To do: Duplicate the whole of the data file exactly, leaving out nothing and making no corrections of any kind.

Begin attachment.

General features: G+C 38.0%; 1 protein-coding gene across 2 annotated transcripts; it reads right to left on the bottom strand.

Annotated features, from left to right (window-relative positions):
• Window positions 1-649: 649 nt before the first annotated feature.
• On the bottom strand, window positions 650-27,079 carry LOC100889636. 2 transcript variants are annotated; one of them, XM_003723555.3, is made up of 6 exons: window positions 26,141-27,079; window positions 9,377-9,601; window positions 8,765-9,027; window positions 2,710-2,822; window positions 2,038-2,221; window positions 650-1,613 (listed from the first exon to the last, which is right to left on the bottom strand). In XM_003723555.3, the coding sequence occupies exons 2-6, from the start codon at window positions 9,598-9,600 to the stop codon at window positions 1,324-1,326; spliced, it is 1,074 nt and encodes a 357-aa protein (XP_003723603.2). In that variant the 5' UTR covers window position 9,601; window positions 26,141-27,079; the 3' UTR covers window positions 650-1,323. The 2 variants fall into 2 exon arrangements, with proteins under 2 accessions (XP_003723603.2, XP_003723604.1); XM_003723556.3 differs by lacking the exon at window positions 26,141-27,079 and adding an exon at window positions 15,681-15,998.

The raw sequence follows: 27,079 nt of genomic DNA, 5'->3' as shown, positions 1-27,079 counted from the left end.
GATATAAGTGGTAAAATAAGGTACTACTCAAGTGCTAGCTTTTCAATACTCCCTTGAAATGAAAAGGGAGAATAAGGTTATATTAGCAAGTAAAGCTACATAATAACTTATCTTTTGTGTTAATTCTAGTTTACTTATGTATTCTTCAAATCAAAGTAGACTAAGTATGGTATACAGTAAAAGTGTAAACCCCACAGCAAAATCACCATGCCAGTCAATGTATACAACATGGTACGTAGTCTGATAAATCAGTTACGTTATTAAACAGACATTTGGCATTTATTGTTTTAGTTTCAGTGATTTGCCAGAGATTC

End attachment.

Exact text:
General features: G+C 38.0%; 1 protein-coding gene across 2 annotated transcripts; it reads right to left on the bottom strand.

Annotated features, from left to right (window-relative positions):
• Window positions 1-649: 649 nt before the first annotated feature.
• On the bottom strand, window positions 650-27,079 carry LOC100889636. 2 transcript variants are annotated; one of them, XM_003723555.3, is made up of 6 exons: window positions 26,141-27,079; window positions 9,377-9,601; window positions 8,765-9,027; window positions 2,710-2,822; window positions 2,038-2,221; window positions 650-1,613 (listed from the first exon to the last, which is right to left on the bottom strand). In XM_003723555.3, the coding sequence occupies exons 2-6, from the start codon at window positions 9,598-9,600 to the stop codon at window positions 1,324-1,326; spliced, it is 1,074 nt and encodes a 357-aa protein (XP_003723603.2). In that variant the 5' UTR covers window position 9,601; window positions 26,141-27,079; the 3' UTR covers window positions 650-1,323. The 2 variants fall into 2 exon arrangements, with proteins under 2 accessions (XP_003723603.2, XP_003723604.1); XM_003723556.3 differs by lacking the exon at window positions 26,141-27,079 and adding an exon at window positions 15,681-15,998.

The raw sequence follows: 27,079 nt of genomic DNA, 5'->3' as shown, positions 1-27,079 counted from the left end.
GATATAAGTGGTAAAATAAGGTACTACTCAAGTGCTAGCTTTTCAATACTCCCTTGAAATGAAAAGGGAGAATAAGGTTATATTAGCAAGTAAAGCTACATAATAACTTATCTTTTGTGTTAATTCTAGTTTACTTATGTATTCTTCAAATCAAAGTAGACTAAGTATGGTATACAGTAAAAGTGTAAACCCCACAGCAAAATCACCATGCCAGTCAATGTATACAACATGGTACGTAGTCTGATAAATCAGTTACGTTATTAAACAGACATTTGGCATTTATTGTTTTAGTTTCAGTGATTTGCCAGAGATTC